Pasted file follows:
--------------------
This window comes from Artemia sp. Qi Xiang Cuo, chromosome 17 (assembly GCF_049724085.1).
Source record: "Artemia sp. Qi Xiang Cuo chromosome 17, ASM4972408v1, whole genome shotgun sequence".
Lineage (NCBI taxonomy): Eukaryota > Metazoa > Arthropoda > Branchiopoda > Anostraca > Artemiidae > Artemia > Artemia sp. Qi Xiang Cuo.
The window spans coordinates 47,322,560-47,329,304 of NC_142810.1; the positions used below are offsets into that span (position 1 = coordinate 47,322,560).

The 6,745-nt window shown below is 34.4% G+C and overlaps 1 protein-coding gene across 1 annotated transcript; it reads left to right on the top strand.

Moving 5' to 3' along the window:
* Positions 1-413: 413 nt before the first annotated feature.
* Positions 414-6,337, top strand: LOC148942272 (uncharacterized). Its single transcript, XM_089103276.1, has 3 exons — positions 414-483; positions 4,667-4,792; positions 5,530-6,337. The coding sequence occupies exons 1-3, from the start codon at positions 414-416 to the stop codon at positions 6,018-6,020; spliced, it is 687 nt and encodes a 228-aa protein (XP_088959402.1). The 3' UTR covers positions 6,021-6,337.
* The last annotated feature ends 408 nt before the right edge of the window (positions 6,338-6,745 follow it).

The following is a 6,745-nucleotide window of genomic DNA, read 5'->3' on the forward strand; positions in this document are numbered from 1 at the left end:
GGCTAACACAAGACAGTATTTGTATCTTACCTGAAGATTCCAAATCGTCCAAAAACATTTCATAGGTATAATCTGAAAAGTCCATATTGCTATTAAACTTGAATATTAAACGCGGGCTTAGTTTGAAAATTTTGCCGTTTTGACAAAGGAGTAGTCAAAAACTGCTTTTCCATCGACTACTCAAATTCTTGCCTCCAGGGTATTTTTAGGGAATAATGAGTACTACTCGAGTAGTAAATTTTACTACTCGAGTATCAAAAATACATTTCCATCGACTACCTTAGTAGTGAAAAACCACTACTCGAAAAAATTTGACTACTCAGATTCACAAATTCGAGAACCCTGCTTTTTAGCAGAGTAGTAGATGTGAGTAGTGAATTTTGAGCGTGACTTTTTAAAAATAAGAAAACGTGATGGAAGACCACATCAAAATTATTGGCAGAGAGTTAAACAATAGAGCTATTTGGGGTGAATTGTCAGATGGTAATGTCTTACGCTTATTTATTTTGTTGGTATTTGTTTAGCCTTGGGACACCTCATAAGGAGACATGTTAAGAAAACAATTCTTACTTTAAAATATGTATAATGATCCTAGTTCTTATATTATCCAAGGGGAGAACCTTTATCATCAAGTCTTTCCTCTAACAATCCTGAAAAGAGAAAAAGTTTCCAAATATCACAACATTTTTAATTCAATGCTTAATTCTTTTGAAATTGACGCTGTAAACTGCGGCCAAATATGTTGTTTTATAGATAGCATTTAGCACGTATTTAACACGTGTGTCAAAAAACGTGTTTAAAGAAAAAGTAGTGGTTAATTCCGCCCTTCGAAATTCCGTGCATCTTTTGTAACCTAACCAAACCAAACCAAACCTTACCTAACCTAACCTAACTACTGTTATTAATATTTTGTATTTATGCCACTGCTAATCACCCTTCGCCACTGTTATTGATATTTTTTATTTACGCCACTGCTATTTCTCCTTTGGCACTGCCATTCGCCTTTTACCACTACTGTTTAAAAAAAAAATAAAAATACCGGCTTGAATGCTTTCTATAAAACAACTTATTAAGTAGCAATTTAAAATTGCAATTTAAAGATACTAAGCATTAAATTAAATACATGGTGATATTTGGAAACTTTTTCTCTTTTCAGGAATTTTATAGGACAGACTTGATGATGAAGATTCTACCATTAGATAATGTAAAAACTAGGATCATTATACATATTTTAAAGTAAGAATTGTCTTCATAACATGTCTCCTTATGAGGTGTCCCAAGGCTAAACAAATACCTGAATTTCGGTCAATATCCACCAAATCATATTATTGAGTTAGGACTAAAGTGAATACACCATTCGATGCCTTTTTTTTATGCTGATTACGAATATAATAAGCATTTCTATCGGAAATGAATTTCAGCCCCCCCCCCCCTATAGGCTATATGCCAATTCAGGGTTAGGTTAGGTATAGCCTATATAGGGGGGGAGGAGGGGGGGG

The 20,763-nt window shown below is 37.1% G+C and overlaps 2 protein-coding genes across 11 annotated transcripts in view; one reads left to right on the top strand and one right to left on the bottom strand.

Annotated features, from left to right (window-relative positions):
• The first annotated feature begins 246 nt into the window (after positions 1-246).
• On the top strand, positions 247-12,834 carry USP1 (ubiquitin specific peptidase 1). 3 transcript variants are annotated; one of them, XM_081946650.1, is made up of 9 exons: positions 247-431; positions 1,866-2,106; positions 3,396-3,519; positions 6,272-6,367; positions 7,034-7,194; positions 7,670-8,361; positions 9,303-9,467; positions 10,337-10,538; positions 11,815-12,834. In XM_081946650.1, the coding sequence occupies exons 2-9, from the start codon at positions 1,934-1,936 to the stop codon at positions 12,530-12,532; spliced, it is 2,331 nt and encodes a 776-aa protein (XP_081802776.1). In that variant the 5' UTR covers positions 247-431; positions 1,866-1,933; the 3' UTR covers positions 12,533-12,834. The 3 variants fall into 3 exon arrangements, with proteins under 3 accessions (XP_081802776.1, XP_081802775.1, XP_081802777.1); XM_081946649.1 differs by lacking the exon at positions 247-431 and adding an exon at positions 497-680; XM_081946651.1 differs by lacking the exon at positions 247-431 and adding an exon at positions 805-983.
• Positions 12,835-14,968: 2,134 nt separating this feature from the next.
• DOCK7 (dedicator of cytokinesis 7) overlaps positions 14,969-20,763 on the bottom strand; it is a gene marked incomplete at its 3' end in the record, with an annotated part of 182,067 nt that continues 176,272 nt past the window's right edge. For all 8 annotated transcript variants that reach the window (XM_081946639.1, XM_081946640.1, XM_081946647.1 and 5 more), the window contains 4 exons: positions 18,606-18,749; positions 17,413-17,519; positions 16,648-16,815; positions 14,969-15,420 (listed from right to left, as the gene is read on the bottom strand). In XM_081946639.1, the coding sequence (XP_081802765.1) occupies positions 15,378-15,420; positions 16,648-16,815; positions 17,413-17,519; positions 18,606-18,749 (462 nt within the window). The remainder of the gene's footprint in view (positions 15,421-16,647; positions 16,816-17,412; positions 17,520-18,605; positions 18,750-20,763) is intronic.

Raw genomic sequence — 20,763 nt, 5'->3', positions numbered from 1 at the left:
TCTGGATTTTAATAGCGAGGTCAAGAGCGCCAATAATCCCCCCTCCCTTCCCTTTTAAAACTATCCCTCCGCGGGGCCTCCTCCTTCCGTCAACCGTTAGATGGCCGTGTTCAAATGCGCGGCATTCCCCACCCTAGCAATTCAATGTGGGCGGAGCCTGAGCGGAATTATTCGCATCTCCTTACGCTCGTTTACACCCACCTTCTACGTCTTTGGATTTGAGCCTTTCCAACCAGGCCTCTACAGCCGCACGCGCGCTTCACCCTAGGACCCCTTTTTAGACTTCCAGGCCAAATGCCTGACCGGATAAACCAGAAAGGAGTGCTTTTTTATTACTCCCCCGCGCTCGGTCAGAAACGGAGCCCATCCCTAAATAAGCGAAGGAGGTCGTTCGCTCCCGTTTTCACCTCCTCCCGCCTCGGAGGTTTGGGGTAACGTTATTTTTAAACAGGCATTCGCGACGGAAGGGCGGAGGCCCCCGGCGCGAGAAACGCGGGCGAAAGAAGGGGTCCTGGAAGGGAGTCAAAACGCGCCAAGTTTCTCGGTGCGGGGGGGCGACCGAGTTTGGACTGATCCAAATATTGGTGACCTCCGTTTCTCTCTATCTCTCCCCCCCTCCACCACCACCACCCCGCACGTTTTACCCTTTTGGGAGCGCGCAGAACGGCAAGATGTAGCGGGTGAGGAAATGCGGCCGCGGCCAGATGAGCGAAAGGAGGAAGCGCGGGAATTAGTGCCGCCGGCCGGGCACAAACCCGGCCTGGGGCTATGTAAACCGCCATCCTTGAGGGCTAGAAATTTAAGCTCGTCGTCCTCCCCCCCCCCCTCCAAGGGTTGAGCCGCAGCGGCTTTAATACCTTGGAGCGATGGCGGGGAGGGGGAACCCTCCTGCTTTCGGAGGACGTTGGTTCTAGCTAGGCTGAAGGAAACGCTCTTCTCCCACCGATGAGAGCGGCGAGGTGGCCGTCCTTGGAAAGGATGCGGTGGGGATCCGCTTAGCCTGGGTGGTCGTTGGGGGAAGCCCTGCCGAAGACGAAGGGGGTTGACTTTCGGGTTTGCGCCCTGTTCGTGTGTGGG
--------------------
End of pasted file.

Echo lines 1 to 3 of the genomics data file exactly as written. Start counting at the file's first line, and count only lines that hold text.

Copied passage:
This window comes from Artemia sp. Qi Xiang Cuo, chromosome 17 (assembly GCF_049724085.1).
Source record: "Artemia sp. Qi Xiang Cuo chromosome 17, ASM4972408v1, whole genome shotgun sequence".
Lineage (NCBI taxonomy): Eukaryota > Metazoa > Arthropoda > Branchiopoda > Anostraca > Artemiidae > Artemia > Artemia sp. Qi Xiang Cuo.